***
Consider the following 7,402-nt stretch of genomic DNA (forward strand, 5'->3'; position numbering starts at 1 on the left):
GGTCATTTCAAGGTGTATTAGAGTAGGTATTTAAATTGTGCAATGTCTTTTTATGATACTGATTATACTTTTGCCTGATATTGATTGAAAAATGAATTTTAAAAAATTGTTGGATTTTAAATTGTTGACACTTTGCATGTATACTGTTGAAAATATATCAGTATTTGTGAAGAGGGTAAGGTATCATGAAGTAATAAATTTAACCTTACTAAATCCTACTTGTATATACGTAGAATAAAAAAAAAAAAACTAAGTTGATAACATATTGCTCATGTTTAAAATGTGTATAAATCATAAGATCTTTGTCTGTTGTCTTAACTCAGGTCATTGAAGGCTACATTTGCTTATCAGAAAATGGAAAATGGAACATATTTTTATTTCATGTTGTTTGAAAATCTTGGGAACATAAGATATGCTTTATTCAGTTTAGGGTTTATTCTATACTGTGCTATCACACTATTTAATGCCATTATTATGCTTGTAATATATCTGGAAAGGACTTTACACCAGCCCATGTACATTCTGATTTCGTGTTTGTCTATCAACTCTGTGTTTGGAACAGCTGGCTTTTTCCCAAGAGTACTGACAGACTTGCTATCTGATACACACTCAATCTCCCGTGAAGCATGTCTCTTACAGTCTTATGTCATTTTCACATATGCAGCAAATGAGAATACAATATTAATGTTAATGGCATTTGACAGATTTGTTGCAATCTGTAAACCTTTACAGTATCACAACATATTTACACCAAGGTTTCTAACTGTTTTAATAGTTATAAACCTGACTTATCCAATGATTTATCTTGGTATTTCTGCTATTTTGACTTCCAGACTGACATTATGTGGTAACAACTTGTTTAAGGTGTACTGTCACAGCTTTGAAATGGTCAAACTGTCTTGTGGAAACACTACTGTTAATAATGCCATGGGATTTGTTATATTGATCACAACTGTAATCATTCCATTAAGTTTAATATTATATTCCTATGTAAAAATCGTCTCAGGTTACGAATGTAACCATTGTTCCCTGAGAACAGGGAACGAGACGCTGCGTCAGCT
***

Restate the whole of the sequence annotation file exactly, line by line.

Consider the following 7,402-nt stretch of genomic DNA (forward strand, 5'->3'; position numbering starts at 1 on the left):
GGTCATTTCAAGGTGTATTAGAGTAGGTATTTAAATTGTGCAATGTCTTTTTATGATACTGATTATACTTTTGCCTGATATTGATTGAAAAATGAATTTTAAAAAATTGTTGGATTTTAAATTGTTGACACTTTGCATGTATACTGTTGAAAATATATCAGTATTTGTGAAGAGGGTAAGGTATCATGAAGTAATAAATTTAACCTTACTAAATCCTACTTGTATATACGTAGAATAAAAAAAAAAAAACTAAGTTGATAACATATTGCTCATGTTTAAAATGTGTATAAATCATAAGATCTTTGTCTGTTGTCTTAACTCAGGTCATTGAAGGCTACATTTGCTTATCAGAAAATGGAAAATGGAACATATTTTTATTTCATGTTGTTTGAAAATCTTGGGAACATAAGATATGCTTTATTCAGTTTAGGGTTTATTCTATACTGTGCTATCACACTATTTAATGCCATTATTATGCTTGTAATATATCTGGAAAGGACTTTACACCAGCCCATGTACATTCTGATTTCGTGTTTGTCTATCAACTCTGTGTTTGGAACAGCTGGCTTTTTCCCAAGAGTACTGACAGACTTGCTATCTGATACACACTCAATCTCCCGTGAAGCATGTCTCTTACAGTCTTATGTCATTTTCACATATGCAGCAAATGAGAATACAATATTAATGTTAATGGCATTTGACAGATTTGTTGCAATCTGTAAACCTTTACAGTATCACAACATATTTACACCAAGGTTTCTAACTGTTTTAATAGTTATAAACCTGACTTATCCAATGATTTATCTTGGTATTTCTGCTATTTTGACTTCCAGACTGACATTATGTGGTAACAACTTGTTTAAGGTGTACTGTCACAGCTTTGAAATGGTCAAACTGTCTTGTGGAAACACTACTGTTAATAATGCCATGGGATTTGTTATATTGATCACAACTGTAATCATTCCATTAAGTTTAATATTATATTCCTATGTAAAAATCGTCTCAGGTTACGAATGTAACCATTGTTCCCTGAGAACAGGGAACGAGACGCTGCGTCAGCT